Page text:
A corbel arch (or corbeled / corbelled arch) is an arch-like construction method that uses the architectural technique of corbeling to span a space or void in a structure, such as an entranceway in a wall or as the span of a bridge. A corbel vault uses this technique to support the superstructure of a building's roof.
A corbel arch is constructed by offsetting successive courses of stone (or brick) at the springline of the walls so that they project towards the archway's center from each supporting side, until the courses meet at the apex of the archway (often, the last gap is bridged with a flat stone). For a corbeled vault covering, the technique is extended in three dimensions along the lengths of two opposing walls.
Although an improvement in load-bearing efficiency over the post and lintel design, corbeled arches are not entirely self-supporting structures, and the corbeled arch is sometimes termed a false arch for this reason. Unlike "true" arches, not all of the structure's tensile stresses caused by the weight of the superstructure are transformed into compressive stresses. Corbel arches and vaults require significantly thickened walls and an abutment of other stone or fill to counteract the effects of gravity, which otherwise would tend to collapse each side of the archway inwards.
Some arches use a stepped style, keeping the block faces rectangular, while other form or select them to give the arch smooth edges, usually with a pointed shape.
Use in historical culturesEdit
During the Fourth Dynasty reign of Pharaoh Sneferu, the Ancient Egyptian pyramids used corbel vaults in some of their chambers. These monuments include the Meidum Pyramid, the Bent Pyramid and its satellite pyramid, and the Red Pyramid. The Great Pyramid of Giza uses corbel arches at the Grand Gallery. The Egyptians discovered the principle of the true arch early on, but continued to use the corbel arch in many buildings, sometimes mixing the two in the same building. In particular they avoided the true arch in temples as long as these were constructed, preferring rectangular openings with a straight lintel.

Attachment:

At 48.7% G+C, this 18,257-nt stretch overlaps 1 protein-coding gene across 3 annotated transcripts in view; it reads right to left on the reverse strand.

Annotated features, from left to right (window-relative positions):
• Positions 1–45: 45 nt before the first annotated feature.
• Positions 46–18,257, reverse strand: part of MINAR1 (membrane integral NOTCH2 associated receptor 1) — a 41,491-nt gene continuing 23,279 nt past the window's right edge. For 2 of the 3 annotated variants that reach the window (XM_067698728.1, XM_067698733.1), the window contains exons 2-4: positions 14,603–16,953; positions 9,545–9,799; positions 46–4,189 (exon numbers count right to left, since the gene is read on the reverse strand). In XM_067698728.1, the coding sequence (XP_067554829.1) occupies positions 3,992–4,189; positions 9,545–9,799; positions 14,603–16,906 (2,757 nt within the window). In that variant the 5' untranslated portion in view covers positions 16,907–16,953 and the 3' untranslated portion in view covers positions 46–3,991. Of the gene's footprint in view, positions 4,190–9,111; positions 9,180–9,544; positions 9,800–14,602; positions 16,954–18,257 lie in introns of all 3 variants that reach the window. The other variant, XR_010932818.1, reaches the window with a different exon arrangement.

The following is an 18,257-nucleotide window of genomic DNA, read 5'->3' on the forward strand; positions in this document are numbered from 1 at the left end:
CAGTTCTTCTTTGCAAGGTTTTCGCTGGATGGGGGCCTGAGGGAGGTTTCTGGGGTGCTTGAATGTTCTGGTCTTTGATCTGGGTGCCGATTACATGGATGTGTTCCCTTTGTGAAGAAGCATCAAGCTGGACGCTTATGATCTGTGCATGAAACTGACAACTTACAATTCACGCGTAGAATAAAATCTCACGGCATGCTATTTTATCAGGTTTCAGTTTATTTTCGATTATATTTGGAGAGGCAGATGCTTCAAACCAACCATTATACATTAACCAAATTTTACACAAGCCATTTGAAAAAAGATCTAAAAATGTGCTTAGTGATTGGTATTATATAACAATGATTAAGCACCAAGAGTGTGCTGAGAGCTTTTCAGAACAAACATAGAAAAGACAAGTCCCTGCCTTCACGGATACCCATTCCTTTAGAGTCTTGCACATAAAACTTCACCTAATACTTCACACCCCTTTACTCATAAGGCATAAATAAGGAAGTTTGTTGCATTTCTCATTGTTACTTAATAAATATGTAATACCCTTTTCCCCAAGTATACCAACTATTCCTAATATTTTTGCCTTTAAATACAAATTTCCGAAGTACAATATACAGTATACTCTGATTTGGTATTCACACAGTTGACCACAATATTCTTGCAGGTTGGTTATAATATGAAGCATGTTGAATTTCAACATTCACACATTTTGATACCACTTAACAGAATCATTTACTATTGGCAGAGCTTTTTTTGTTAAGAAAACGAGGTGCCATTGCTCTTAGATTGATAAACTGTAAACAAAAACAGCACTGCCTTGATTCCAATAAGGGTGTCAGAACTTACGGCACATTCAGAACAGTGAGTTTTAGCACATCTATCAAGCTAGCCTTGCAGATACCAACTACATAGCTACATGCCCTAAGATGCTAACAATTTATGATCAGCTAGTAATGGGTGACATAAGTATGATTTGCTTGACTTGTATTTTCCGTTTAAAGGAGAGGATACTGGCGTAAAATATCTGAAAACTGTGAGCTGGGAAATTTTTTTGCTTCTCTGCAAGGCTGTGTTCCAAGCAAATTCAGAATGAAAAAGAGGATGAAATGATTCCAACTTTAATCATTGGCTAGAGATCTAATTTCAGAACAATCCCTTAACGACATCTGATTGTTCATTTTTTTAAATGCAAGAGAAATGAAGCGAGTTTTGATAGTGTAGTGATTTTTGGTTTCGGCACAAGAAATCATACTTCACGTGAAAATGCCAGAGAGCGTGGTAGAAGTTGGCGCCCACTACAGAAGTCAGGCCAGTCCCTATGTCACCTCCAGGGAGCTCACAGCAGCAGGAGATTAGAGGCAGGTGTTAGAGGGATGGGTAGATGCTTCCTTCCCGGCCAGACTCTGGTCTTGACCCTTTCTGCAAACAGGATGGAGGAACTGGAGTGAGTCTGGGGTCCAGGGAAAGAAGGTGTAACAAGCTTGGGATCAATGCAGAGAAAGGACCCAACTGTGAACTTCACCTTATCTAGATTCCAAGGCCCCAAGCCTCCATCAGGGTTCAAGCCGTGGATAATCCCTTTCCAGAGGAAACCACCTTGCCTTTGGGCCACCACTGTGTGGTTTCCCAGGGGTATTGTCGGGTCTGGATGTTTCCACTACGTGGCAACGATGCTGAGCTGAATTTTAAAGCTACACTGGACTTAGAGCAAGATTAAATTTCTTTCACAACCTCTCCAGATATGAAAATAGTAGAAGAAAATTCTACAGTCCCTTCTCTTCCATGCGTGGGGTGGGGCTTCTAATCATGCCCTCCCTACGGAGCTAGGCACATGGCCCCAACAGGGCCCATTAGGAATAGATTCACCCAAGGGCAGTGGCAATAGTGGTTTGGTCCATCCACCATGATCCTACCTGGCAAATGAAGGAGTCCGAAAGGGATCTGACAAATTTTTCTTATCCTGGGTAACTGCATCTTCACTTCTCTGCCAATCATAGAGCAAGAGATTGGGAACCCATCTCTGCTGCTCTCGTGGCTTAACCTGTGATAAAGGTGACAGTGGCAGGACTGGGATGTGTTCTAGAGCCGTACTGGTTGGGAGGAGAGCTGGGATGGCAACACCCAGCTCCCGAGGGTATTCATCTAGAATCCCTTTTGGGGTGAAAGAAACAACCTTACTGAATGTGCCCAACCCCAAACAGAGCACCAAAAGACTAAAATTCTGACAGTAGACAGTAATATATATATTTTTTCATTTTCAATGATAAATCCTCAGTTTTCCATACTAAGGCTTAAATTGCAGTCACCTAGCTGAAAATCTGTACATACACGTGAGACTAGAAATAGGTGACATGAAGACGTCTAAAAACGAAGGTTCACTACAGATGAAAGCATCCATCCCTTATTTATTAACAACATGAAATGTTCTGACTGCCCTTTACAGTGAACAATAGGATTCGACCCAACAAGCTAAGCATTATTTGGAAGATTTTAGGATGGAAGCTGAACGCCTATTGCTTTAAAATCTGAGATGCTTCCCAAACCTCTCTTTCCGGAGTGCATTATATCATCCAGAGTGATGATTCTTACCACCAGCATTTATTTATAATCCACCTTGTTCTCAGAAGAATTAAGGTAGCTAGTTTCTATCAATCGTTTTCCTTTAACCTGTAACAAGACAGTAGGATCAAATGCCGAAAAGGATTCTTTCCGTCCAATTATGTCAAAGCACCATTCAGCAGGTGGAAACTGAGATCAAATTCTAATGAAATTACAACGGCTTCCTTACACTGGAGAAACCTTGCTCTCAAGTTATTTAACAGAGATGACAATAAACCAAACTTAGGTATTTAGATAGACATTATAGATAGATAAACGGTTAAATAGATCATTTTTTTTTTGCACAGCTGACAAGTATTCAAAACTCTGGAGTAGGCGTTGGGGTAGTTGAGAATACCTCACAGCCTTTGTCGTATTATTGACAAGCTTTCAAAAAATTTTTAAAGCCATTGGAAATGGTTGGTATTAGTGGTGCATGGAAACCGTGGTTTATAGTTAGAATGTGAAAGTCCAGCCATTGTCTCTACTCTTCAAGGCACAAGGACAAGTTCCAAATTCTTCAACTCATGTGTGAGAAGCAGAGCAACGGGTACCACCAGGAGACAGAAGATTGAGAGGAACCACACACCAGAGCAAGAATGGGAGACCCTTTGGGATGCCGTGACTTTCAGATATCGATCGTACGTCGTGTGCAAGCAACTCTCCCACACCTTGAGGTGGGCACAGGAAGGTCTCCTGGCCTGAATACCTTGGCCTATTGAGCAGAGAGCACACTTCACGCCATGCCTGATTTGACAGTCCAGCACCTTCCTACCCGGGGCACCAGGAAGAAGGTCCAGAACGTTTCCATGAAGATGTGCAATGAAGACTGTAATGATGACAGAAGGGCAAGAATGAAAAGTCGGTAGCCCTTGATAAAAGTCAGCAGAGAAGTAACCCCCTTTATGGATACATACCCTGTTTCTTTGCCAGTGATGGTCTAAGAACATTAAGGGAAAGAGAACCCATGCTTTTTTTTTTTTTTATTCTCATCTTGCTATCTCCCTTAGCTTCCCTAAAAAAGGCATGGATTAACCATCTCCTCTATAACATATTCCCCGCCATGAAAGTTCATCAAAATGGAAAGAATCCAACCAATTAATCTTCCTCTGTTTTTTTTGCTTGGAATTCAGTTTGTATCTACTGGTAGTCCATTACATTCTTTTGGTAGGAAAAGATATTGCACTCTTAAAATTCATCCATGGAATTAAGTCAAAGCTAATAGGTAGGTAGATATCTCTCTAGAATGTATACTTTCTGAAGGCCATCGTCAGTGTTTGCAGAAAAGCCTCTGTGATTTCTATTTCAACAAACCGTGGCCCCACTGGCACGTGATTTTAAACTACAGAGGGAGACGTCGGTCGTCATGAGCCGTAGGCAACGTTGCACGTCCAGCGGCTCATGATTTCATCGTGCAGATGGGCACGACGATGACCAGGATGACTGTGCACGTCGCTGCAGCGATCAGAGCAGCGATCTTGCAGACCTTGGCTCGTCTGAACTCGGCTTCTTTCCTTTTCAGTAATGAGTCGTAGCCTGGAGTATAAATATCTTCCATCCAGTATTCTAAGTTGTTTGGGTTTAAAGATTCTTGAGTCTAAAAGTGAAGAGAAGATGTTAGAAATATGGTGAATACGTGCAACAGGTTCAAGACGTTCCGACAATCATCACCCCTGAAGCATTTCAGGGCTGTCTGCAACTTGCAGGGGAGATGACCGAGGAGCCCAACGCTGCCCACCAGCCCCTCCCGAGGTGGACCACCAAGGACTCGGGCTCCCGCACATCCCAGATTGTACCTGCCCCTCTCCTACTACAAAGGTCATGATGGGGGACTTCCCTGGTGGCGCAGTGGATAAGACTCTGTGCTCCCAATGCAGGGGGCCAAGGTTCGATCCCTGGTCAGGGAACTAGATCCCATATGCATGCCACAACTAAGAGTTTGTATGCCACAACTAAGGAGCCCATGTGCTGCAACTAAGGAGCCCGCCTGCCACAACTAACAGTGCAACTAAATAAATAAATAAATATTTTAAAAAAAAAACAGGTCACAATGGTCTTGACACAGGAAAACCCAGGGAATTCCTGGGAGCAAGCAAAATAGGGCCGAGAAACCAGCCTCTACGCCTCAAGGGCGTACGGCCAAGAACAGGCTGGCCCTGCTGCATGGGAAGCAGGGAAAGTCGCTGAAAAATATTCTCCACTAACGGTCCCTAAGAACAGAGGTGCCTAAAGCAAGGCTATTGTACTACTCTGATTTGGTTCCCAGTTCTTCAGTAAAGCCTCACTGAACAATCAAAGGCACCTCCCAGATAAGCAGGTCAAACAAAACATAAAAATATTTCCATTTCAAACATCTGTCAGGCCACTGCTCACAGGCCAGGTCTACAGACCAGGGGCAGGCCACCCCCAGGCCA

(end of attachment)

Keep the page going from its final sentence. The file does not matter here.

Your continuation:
Corbel arches and vaults are found in various places around the ancient Mediterranean. In particular, corbelled burial vaults constructed below the floor are found in Ebla in Syria, and in Tel Hazor, and Tel Megiddo in Israel.
Ugarit also has corbelled constructions.
Nuraghe constructions in ancient Sardinia, dating back to 1900 BC, use similar corbel techniques. The use of Beehive tombs on the Iberian peninsula and elsewhere around the Mediterranean, going back to 3000 BC, is also similar.
Some similarities are found between the Hittite and Mycenaean construction techniques. Yet the Hittite corbelled vaults are earlier by about 300 years.
The ruins of ancient Mycenae feature many corbel arches and vaults, the "Treasury of Atreus" being a prominent example. The Arkadiko Bridge is one of four Mycenean corbel arch bridges which are part of a former network of roads, designed to accommodate chariots, between Tiryns and Epidauros in the Peloponnese, in Greece. Dating to the Greek Bronze Age (13th century BC), it is one of the oldest arch bridges still in existence and use. The well-preserved hellenistic Eleutherna Bridge on Crete has an unusually large span of nearly 4 m.